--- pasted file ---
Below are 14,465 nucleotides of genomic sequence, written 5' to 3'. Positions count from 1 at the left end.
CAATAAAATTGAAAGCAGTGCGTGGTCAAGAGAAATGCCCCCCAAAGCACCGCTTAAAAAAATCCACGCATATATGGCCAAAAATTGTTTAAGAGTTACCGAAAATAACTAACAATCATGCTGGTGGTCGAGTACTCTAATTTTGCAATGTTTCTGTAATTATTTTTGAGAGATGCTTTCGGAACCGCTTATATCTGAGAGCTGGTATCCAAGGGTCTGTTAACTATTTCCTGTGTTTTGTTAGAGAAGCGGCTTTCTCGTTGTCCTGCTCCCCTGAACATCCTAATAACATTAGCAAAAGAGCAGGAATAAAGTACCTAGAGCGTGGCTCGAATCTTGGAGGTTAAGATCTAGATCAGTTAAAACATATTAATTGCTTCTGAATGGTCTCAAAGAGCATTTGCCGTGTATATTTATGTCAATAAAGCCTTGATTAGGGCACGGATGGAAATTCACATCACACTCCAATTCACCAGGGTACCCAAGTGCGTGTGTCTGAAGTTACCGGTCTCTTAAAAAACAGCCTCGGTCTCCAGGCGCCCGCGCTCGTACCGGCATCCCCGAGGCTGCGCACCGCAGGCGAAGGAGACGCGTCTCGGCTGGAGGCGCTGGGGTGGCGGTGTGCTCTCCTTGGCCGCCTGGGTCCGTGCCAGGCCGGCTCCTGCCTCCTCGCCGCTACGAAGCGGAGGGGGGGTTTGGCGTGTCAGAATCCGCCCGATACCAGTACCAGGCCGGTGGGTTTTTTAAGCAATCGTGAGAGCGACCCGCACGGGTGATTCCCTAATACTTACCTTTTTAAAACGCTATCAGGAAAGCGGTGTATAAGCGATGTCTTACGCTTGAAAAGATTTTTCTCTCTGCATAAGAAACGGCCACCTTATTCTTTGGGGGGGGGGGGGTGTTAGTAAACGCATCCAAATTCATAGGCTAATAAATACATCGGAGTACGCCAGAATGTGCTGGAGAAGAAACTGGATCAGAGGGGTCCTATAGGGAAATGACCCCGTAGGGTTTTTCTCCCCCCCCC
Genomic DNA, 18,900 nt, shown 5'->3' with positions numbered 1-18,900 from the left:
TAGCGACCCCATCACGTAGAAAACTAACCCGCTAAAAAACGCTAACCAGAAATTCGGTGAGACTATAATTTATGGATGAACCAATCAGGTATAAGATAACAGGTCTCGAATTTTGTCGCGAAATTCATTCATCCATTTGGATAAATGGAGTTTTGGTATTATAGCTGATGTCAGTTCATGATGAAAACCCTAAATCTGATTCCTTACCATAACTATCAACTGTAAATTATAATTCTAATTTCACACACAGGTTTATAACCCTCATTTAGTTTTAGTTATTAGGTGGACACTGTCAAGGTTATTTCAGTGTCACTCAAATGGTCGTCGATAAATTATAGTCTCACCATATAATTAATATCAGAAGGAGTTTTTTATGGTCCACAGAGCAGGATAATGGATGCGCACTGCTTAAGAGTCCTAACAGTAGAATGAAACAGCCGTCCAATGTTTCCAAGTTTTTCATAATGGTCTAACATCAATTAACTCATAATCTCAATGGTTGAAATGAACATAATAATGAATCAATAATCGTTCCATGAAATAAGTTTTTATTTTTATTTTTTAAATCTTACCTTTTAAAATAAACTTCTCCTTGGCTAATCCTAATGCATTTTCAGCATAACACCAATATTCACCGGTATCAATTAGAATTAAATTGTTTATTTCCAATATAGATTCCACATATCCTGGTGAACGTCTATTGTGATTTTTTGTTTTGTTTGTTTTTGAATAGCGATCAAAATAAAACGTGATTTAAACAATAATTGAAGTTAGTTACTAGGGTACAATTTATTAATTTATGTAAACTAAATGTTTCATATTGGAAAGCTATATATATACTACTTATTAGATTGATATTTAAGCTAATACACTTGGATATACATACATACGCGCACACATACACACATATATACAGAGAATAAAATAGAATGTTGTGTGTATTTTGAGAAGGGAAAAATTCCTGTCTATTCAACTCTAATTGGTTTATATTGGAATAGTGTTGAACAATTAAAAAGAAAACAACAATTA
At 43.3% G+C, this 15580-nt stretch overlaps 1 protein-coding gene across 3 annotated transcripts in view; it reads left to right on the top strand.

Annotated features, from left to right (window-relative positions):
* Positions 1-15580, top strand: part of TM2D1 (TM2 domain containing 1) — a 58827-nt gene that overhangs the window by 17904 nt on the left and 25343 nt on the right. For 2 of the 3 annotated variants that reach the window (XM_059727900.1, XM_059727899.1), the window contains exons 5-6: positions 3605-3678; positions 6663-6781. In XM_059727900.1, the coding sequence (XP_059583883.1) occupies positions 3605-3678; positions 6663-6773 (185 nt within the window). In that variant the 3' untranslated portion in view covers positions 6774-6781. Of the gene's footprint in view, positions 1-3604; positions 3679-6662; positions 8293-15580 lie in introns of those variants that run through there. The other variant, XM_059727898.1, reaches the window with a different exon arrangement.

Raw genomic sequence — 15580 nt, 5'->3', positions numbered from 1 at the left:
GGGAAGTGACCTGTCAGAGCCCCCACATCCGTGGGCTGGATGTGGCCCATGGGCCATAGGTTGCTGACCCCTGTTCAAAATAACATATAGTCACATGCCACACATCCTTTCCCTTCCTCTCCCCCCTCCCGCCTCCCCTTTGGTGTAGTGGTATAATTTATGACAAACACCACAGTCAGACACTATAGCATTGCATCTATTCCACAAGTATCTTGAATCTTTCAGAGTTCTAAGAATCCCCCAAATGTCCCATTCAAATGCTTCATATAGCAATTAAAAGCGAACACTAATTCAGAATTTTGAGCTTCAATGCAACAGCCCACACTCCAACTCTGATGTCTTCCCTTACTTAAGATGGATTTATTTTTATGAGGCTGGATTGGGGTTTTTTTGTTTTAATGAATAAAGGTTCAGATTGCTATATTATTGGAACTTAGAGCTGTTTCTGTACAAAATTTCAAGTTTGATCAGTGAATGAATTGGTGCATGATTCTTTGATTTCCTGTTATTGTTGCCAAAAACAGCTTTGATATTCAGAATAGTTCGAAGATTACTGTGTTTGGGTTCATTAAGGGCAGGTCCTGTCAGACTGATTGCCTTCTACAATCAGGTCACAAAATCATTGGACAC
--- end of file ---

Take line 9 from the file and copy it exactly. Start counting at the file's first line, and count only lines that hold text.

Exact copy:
GGGAAGTGACCTGTCAGAGCCCCCACATCCGTGGGCTGGATGTGGCCCATGGGCCATAGGTTGCTGACCCCTGTTCAAAATAACATATAGTCACATGCCACACATCCTTTCCCTTCCTCTCCCCCCTCCCGCCTCCCCTTTGGTGTAGTGGTATAATTTATGACAAACACCACAGTCAGACACTATAGCATTGCATCTATTCCACAAGTATCTTGAATCTTTCAGAGTTCTAAGAATCCCCCAAATGTCCCATTCAAATGCTTCATATAGCAATTAAAAGCGAACACTAATTCAGAATTTTGAGCTTCAATGCAACAGCCCACACTCCAACTCTGATGTCTTCCCTTACTTAAGATGGATTTATTTTTATGAGGCTGGATTGGGGTTTTTTTGTTTTAATGAATAAAGGTTCAGATTGCTATATTATTGGAACTTAGAGCTGTTTCTGTACAAAATTTCAAGTTTGATCAGTGAATGAATTGGTGCATGATTCTTTGATTTCCTGTTATTGTTGCCAAAAACAGCTTTGATATTCAGAATAGTTCGAAGATTACTGTGTTTGGGTTCATTAAGGGCAGGTCCTGTCAGACTGATTGCCTTCTACAATCAGGTCACAAAATCATTGGACAC